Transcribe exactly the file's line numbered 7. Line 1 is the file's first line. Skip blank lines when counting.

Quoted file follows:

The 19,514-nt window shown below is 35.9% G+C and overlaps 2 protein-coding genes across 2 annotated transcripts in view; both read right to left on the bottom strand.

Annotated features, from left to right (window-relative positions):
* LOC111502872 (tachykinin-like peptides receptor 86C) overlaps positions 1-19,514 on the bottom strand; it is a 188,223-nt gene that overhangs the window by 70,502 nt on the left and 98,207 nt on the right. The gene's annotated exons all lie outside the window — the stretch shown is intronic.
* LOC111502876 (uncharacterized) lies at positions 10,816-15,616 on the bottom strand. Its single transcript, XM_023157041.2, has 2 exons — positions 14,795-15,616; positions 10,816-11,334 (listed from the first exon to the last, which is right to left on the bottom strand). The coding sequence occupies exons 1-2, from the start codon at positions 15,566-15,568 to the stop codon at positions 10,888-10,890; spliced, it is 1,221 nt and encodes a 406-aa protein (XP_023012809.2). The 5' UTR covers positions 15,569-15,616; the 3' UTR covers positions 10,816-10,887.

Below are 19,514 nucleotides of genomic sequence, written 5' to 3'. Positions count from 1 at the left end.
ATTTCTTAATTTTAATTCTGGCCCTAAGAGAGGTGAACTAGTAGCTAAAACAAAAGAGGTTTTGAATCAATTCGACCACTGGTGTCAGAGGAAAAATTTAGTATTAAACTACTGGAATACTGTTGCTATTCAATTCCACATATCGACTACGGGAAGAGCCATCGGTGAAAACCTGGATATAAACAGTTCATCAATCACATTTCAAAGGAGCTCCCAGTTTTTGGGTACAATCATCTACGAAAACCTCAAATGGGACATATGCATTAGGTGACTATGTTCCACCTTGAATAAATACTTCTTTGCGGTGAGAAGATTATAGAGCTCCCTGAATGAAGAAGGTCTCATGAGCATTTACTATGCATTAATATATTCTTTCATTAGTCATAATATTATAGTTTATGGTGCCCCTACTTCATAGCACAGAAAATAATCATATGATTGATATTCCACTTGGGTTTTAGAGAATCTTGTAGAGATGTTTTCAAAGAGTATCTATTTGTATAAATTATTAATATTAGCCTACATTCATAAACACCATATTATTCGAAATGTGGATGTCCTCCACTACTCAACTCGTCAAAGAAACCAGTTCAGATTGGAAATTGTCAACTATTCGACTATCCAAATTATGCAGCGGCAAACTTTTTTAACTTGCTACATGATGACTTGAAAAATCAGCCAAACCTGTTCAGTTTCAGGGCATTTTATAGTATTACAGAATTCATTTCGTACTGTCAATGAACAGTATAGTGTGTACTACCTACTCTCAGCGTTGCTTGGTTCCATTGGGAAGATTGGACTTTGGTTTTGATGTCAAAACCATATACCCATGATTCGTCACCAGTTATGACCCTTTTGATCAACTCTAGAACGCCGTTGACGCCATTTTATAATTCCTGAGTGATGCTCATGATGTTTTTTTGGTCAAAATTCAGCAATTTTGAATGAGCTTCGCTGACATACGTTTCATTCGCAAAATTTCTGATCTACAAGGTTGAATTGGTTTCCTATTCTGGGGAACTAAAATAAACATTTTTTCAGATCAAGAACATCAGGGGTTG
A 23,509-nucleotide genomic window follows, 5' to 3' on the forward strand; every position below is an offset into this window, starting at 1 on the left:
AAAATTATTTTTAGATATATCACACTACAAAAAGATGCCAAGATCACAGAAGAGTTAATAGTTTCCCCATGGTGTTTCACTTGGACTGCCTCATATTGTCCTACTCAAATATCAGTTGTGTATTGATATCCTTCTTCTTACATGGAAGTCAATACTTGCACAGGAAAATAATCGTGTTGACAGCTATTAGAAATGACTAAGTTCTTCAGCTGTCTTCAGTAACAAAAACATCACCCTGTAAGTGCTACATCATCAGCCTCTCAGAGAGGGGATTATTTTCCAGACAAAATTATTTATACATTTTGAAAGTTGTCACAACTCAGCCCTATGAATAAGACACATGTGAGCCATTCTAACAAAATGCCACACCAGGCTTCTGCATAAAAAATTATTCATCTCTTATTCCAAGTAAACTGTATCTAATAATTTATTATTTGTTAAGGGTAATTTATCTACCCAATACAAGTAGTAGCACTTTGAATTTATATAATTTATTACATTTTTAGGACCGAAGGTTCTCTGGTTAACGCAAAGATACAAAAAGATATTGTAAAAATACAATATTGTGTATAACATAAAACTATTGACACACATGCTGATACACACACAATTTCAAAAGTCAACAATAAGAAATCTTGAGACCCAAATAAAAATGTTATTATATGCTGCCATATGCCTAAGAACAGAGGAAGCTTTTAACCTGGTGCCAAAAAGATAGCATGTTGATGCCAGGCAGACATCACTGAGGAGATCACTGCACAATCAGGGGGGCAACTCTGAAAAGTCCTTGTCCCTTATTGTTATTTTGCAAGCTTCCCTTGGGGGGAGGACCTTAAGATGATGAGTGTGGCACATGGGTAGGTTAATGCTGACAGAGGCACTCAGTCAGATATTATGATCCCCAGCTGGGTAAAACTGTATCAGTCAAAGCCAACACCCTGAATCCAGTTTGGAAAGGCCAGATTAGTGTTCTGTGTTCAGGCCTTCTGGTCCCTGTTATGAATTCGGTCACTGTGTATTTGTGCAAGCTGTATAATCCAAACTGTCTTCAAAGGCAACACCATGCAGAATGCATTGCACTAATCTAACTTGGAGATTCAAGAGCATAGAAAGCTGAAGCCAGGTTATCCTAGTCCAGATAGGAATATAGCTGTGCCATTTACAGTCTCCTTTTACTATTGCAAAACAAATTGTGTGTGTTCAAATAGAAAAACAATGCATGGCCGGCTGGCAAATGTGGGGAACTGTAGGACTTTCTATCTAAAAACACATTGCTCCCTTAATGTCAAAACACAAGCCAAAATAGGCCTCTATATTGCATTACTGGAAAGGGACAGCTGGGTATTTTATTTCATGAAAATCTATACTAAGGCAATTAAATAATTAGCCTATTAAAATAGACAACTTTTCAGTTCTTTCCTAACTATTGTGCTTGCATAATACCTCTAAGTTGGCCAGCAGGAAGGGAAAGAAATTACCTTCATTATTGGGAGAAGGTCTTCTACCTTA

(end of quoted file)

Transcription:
A 23,509-nucleotide genomic window follows, 5' to 3' on the forward strand; every position below is an offset into this window, starting at 1 on the left: